Shingles – it’s not contagious, but you can catch the virus?


How does this even work?

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It’s caused by the chicken pox virus, so if you’ve had that you can get shingles at anytime depending on several factors including stress and your immune system.

It mostly affects older people, but I had it at 15.

Shingles and chicken pox are caused by the same virus: varicella zoster virus, or VZV for short.

The first time a person is infected with VZV, it causes chicken pox. You’re probably familiar with this disease. You only get chicken pox once, because your body fights off and then remembers VZV. But in the process, VZV also injects the genes to create more viruses into long-lived nerve cells, where those genes lie dormant for a long time (possibly for the rest of a person’s life).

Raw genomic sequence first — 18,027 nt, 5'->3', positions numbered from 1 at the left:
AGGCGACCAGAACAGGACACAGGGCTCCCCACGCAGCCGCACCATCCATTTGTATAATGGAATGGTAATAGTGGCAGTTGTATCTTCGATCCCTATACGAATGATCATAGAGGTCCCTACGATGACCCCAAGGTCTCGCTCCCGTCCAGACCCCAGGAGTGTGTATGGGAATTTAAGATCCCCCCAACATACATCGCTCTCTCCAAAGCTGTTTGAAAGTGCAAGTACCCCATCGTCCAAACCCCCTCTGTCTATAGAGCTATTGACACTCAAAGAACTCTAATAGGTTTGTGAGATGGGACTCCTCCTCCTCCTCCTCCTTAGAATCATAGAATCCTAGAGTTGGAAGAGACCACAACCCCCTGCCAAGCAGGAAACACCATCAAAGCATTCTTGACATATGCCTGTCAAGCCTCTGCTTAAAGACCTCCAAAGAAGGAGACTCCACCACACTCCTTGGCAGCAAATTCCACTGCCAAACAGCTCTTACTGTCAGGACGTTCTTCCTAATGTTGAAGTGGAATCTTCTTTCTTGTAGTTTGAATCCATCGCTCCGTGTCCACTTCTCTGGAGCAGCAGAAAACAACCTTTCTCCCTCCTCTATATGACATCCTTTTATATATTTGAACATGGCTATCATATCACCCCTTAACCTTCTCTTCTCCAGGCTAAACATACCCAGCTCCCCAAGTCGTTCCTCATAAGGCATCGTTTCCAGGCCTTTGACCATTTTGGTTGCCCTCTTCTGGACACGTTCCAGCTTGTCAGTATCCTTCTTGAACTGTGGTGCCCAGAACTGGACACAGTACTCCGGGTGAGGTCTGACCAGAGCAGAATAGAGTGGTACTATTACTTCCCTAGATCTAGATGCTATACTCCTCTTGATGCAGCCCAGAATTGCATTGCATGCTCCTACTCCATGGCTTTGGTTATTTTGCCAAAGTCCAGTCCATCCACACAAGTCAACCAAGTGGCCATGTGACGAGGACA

But, for reasons that are not understood, those genes can sometimes become active later in life, years after the initial chicken pox infection. They produce VZV again, but because they produce it in a different place in the body and because immunity to VZV prevents it from spreading to the parts of the body that chicken pox originally did, it causes a different set of symptoms, which we call shingles.

People with shingles do shed the VZV virus. So if you haven’t had chicken pox before, you can catch VZV (and therefore chicken pox) from someone with shingles. But if you have had chicken pox before, your body catches and kills the virus. You can only get shingles from *your own* past chicken pox infection, because it relies on being reproduced by your own cells well inside your body’s defenses.

Shingles is not a virus. Shingles is one of the two known diseases caused by a particular virus.

If you get someone sick through your shingles, they will get chickenpox, not shingles. People only get shingles many years after they recover from chickenpox, and only some people ever get it.